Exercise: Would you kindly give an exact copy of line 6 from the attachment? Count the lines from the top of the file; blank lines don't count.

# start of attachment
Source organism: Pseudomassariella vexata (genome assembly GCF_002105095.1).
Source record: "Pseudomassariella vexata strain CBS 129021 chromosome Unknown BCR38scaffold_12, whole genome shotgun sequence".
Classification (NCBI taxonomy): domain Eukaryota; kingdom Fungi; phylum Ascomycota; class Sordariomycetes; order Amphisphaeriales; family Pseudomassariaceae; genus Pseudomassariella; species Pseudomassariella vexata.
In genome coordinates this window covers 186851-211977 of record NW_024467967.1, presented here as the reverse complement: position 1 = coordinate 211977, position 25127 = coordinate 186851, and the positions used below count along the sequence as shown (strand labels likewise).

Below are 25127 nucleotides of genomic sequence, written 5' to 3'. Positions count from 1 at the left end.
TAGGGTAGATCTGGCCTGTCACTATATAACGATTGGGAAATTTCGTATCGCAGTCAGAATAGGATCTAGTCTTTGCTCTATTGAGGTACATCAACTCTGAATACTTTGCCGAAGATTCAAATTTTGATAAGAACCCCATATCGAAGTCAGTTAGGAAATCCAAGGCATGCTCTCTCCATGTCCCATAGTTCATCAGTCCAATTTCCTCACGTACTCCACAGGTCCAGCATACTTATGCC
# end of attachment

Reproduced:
TAGGGTAGATCTGGCCTGTCACTATATAACGATTGGGAAATTTCGTATCGCAGTCAGAATAGGATCTAGTCTTTGCTCTATTGAGGTACATCAACTCTGAATACTTTGCCGAAGATTCAAATTTTGATAAGAACCCCATATCGAAGTCAGTTAGGAAATCCAAGGCATGCTCTCTCCATGTCCCATAGTTCATCAGTCCAATTTCCTCACGTACTCCACAGGTCCAGCATACTTATGCC